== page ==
Section 147 (3) of the 1999 Constitution of the Federal Republic of Nigeria (As amended) provides that the President shall appoint at least one Minister from each State, who shall be an indigene of such State. This provision however doesn’t expressly include the FCT.
Following years of clamour for the appointment of a Minister of the Government of the Federation from the Federal Capital Territory (FCT), President Bola Tinubu has nominated Honourable Zaphaniah Bitrus Jisalo as a member of the Federal Executive Council (FEC).
Jisalo’s name was among a batch of nineteen (19) fresh nominees sent to the National Assembly for screening and possible confirmation as a Minister on Wednesday ahead of the Senate’s conclusion of screening for the first batch of twenty-eight (28) Ministerial Nominees previously submitted.
Fifty-three-year old Jisalo; a Public Relations Expert had worked with Nigeria’s election management body; the Independent National Electoral Commission (INEC) between 1990 to 2002 before his sojourn into politics.
Upon his entrance into politics; he was elected as Chairman of the Abuja Municipal Area Council (AMAC) in 2004 and secured re-election in 2007 where he served until 2010. Jisalo thereafter ran for one of the two House of Representatives seat reserved for the FCT; the Abuja Municipal/Bwari Federal Constituency in 2011 and 2015 leading to his service in the 7th and 8th National Assembly on the platform of the People’s Democratic Party (PDP).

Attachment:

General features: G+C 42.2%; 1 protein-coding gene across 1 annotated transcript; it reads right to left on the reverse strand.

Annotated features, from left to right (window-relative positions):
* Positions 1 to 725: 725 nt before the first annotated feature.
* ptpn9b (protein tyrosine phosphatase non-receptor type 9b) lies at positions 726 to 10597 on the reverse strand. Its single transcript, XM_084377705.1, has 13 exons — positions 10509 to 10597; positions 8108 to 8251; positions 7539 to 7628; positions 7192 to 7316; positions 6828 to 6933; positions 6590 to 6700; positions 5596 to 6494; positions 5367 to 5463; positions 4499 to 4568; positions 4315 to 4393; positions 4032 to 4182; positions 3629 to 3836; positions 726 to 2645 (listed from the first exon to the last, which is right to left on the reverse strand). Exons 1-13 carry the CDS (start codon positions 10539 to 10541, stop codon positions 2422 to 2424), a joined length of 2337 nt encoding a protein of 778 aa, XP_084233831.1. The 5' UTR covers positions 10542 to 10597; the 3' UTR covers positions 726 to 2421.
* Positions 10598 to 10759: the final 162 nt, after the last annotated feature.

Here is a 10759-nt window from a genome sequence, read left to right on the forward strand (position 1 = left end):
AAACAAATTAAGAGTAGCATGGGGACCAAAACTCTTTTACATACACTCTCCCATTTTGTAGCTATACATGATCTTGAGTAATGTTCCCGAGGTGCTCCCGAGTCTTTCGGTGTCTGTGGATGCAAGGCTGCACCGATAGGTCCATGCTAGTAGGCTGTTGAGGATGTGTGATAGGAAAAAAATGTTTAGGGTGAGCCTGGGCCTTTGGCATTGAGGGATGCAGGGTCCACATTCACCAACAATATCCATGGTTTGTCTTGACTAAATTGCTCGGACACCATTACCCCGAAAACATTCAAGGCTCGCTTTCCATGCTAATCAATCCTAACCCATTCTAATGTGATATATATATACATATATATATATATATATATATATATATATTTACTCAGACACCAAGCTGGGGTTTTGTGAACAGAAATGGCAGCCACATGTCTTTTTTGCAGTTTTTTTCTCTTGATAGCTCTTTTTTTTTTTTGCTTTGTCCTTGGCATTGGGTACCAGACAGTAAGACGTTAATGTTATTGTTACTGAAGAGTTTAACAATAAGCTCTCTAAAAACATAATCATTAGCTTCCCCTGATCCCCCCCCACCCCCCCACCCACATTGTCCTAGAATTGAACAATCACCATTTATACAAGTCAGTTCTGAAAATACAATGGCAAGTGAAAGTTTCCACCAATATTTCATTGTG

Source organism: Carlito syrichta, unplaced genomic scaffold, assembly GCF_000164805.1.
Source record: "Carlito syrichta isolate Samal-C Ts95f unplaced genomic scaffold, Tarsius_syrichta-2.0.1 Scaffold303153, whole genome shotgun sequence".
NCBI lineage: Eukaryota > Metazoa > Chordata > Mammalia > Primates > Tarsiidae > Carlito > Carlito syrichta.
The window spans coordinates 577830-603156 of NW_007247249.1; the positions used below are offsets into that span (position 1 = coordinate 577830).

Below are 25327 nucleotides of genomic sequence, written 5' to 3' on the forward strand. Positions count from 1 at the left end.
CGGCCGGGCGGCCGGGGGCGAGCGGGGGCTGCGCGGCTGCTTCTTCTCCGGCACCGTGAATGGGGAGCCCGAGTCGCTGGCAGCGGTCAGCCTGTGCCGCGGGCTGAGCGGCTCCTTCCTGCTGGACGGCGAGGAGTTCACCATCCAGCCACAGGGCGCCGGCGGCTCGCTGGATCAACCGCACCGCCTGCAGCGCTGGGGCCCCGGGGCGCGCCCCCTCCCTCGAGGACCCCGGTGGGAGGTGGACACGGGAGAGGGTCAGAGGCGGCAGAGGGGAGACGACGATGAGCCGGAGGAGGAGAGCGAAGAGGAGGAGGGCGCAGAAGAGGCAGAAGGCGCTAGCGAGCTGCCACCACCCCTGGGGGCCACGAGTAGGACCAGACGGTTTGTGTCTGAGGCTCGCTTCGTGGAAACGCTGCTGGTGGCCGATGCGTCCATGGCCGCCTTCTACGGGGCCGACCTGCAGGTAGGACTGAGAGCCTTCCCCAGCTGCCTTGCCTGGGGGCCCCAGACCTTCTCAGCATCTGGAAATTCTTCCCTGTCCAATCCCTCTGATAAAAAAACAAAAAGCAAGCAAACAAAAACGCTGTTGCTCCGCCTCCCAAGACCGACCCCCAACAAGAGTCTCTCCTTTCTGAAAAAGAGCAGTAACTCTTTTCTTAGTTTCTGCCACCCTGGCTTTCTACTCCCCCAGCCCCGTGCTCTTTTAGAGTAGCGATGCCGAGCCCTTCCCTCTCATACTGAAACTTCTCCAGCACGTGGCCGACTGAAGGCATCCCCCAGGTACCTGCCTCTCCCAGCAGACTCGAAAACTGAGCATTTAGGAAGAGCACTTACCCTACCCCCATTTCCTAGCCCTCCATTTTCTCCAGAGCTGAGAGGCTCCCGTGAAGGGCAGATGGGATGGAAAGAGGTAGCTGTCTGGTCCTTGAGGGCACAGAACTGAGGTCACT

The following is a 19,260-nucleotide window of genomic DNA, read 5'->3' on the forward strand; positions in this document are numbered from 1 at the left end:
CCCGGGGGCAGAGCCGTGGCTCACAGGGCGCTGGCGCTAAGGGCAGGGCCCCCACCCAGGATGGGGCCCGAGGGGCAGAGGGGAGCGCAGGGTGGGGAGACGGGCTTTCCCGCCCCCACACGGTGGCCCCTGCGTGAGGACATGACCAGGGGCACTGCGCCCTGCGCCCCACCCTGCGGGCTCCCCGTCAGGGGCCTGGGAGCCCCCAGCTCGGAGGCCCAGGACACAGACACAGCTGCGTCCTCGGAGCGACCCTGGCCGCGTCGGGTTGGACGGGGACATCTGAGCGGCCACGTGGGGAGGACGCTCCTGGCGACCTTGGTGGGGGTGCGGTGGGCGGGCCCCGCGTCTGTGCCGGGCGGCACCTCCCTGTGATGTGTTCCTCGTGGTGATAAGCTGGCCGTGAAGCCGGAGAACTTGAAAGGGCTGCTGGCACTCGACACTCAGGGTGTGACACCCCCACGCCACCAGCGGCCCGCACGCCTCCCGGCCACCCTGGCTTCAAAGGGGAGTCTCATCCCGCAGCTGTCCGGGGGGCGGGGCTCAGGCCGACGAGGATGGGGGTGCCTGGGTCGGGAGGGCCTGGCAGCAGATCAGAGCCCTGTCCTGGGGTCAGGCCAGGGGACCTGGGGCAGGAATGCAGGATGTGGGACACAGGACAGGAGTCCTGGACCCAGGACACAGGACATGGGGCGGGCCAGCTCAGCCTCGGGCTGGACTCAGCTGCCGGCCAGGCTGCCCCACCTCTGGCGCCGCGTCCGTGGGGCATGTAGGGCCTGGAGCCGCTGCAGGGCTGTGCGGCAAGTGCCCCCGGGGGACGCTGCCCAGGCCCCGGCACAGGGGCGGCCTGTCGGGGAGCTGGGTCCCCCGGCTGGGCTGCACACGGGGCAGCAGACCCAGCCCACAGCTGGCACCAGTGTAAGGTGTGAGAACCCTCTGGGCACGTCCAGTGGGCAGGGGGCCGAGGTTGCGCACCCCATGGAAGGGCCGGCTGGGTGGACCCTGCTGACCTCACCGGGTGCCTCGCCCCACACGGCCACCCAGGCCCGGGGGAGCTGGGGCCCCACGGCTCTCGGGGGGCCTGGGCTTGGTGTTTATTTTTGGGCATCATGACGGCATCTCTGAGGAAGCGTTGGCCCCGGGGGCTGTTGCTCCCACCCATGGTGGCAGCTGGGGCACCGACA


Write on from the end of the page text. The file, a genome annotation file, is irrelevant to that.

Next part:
At the House of Representatives, he served on the Committees on Defence, National Security, Appropriation, Customs and Excise, Niger Delta Development Commission (NDDC) and Sports. He also aspired for the lone Senatorial seat in the Federal Capital Territory.
His last political appointment before his nomination as a Minister was the position of Federal Capital Territory (FCT) Coordinator for the Tinubu Support Group (TSG).
Section 147 (3) of the 1999 Constitution of the Federal Republic of Nigeria (As amended) provides that the President shall appoint at least one Minister from each State, who shall be an indigene of such State.
The practice over the years however, is that the Federal Capital Territory (FCT) is usually left out of this arrangement leading to the clamour for a representation of the original inhabitants and indigenes of the Territory in the Federal Executive Council (FEC) as with other states.
According to those advocating for this Ministerial slot, such appointment would be in the interest of fairness and equity amongst all federating units of the country. This has however, been countered by another school of thought which argues that the “concept of catchment areas and Federal Character has had an adverse effect on our socio-economic and political development.”
It is noteworthy that indigenes and residents in the Federal Capital Territory (FCT), for the first time in at least twelve years, elected Ireti Heebah Kingibe; a non-indigene to represent their interest in the Senate. A development that ended the occupation of the lone seat reserved for the FCT in the Red Chamber by Senator Phillip Aduda; an indigene of the FCT who had moved to the Senate from the House of Representatives.